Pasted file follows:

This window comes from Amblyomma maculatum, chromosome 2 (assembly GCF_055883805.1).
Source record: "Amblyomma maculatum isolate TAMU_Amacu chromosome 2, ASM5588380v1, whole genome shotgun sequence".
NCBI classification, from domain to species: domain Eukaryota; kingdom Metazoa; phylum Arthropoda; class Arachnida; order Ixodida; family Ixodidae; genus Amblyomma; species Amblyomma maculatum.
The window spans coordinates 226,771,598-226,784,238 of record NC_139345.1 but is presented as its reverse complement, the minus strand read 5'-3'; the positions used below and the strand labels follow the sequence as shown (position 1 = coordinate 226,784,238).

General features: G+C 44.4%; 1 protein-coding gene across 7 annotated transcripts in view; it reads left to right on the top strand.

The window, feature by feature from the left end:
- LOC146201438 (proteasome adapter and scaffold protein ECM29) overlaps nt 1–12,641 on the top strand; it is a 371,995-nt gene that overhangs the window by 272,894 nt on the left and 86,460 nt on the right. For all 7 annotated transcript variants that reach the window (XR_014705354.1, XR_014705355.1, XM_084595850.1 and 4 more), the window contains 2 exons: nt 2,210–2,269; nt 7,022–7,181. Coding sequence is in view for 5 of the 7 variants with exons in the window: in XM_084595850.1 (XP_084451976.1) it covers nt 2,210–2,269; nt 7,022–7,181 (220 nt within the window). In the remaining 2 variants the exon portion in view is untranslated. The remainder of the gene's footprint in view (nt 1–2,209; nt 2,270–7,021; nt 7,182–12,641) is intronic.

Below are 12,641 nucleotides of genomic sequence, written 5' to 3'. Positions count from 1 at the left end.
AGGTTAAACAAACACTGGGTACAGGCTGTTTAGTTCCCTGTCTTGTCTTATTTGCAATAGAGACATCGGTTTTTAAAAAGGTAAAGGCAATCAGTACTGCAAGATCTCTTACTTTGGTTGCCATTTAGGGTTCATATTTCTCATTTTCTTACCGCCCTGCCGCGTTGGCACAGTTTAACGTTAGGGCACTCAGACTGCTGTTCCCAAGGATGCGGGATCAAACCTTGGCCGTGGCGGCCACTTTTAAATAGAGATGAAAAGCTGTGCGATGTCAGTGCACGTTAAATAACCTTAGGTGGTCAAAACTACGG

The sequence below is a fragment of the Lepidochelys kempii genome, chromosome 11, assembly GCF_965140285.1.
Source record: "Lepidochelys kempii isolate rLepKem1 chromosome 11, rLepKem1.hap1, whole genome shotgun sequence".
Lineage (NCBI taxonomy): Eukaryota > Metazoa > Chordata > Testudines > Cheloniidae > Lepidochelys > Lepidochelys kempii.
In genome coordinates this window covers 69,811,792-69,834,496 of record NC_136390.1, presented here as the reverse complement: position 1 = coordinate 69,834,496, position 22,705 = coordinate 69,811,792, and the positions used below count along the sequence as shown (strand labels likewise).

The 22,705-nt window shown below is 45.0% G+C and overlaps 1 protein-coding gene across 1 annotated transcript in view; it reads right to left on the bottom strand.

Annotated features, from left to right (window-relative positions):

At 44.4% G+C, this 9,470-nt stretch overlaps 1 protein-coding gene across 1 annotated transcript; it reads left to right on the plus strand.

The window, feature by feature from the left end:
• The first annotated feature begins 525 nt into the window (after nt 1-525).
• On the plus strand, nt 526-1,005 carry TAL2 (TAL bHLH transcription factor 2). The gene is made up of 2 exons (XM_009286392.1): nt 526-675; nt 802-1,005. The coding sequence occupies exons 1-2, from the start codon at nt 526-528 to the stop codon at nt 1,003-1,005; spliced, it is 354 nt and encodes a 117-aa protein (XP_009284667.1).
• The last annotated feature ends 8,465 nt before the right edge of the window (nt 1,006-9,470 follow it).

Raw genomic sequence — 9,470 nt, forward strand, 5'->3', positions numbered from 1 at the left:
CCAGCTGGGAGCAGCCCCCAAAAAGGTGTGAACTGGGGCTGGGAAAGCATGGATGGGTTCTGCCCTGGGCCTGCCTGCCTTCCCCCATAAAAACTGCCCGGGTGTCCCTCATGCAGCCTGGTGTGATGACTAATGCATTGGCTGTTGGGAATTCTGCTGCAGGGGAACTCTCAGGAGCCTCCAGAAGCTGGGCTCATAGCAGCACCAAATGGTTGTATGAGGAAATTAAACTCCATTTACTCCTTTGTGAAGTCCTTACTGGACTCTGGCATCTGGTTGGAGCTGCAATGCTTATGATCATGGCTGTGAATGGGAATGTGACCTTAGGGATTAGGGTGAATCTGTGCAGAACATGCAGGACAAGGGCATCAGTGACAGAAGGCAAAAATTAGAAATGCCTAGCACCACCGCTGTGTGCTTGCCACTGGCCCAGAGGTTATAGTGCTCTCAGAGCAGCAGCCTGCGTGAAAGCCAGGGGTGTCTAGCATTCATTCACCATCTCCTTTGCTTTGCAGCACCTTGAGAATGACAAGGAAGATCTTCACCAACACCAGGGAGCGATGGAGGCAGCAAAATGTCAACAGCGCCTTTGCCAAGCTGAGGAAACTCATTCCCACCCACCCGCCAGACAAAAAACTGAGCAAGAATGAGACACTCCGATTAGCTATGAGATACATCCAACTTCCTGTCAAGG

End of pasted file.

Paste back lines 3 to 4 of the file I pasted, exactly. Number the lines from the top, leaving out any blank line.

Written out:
NCBI classification, from domain to species: domain Eukaryota; kingdom Metazoa; phylum Arthropoda; class Arachnida; order Ixodida; family Ixodidae; genus Amblyomma; species Amblyomma maculatum.
The window spans coordinates 226,771,598-226,784,238 of record NC_139345.1 but is presented as its reverse complement, the minus strand read 5'-3'; the positions used below and the strand labels follow the sequence as shown (position 1 = coordinate 226,784,238).